Full disclosure, I’m an American married to a Brit.
America is huge. I grew up in rural PA, and I didn’t see foreign currency until I was in 5th grade. Until then, while I knew other countries existed, it was in the vague way you know there were Crusades and world wars and maybe dragons. (Pennsylvania is the size of England and Scotland, with no ocean access.)
I was lucky to get out of my country at a young enough age to still see difference as interesting and not a problem that needs to be corrected. (Note: this is not me slamming old people. I’ve just noticed, in myself, a creeping sense of discomfort at new differences which I’ve been working hard to counter.) But the country is huge, and even if you do achieve escape velocity, you still see McDonald’s everywhere. So it is easy to understand how Americans who don’t think about it, might assume you don’t know how to Do Things Right (where “right” is American. My phone just tried to autocorrect American to Aryan. Sigh.)
Also, politeness is taught locally but not valued in the larger culture. I think it’s about social hierarchy. The higher you are on the power totem pole, the less polite you “have” to be (to avoid negative consequences). Because we’re all about individuality, you can’t rely on your social network/ government to take care of you, so you have to use every advantage you’ve got to appear as high in the power structure as you can in order to be safe/respected/ not have your babies eaten.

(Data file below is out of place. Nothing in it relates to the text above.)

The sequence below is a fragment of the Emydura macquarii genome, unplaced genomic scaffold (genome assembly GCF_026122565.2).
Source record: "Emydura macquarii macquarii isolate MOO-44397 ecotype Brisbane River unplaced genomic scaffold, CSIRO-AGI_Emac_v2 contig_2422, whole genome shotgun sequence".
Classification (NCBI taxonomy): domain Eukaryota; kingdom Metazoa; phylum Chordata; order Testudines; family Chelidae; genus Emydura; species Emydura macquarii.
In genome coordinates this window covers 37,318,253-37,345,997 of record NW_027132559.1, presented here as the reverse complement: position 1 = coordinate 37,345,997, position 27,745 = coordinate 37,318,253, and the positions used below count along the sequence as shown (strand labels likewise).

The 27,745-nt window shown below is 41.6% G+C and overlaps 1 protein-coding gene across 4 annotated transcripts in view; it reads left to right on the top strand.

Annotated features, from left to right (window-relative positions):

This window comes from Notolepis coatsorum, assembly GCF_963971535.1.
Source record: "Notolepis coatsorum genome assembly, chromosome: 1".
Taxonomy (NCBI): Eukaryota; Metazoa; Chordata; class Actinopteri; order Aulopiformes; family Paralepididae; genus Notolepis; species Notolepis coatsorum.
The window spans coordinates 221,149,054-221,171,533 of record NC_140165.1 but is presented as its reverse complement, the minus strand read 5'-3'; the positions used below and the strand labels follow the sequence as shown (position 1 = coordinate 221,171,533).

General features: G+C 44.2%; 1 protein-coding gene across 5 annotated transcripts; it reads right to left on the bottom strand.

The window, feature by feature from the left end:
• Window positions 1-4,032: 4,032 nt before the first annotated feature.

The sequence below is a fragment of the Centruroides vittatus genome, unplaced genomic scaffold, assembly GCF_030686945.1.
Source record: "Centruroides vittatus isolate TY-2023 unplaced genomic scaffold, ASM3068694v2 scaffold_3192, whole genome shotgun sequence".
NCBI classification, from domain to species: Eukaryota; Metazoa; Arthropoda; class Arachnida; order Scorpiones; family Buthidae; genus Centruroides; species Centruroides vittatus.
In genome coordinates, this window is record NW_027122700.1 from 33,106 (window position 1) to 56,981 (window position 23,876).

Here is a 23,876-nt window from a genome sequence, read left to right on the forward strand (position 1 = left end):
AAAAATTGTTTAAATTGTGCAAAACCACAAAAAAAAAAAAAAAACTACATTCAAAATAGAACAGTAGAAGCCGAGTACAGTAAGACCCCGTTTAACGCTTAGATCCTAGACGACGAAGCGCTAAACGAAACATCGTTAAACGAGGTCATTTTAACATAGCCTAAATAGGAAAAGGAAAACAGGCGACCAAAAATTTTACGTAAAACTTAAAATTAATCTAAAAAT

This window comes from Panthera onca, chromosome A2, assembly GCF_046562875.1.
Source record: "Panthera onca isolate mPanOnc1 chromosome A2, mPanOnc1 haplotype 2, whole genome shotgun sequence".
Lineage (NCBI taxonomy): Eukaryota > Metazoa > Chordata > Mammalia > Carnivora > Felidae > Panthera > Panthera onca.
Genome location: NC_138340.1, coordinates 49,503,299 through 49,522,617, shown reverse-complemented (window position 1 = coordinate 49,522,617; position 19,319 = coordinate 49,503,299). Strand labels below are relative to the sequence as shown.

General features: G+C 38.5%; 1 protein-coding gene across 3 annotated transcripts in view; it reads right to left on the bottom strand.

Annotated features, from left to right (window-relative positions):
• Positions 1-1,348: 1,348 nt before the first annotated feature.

If someone else is cleaning your sheets, they count as blue collar/ working/ serving class, and by being rude/correcting them, you affirm that you are above them in social station. (Especially if you’re already sensitive that you couldn’t afford a hotel, and are having to slum it in someone else’s house.)
Insecurity breeds rudeness.
Other random but related thought I’ve been thinking about: Airbnb has shifted their messaging from “live like a local” (share my home and neighborhood, see how things here are different from where you come from) to “be at home anywhere” (whatever it is that means “home” to you, we will recreate it wherever you go. There will be comforting sameness)
This second tagline is so much harder, because it involves psychic powers on behalf of the host.
… those are my deep thoughts for the day.
(Even before we hosted, I still left a nice review for the guest house we stayed in. But only because my mother in law told me to, and she’s better brought up than i am. i also told the host the bed was lumpy and when she said No one else has complained I showed her the black bruise the size of a goose egg on my side.)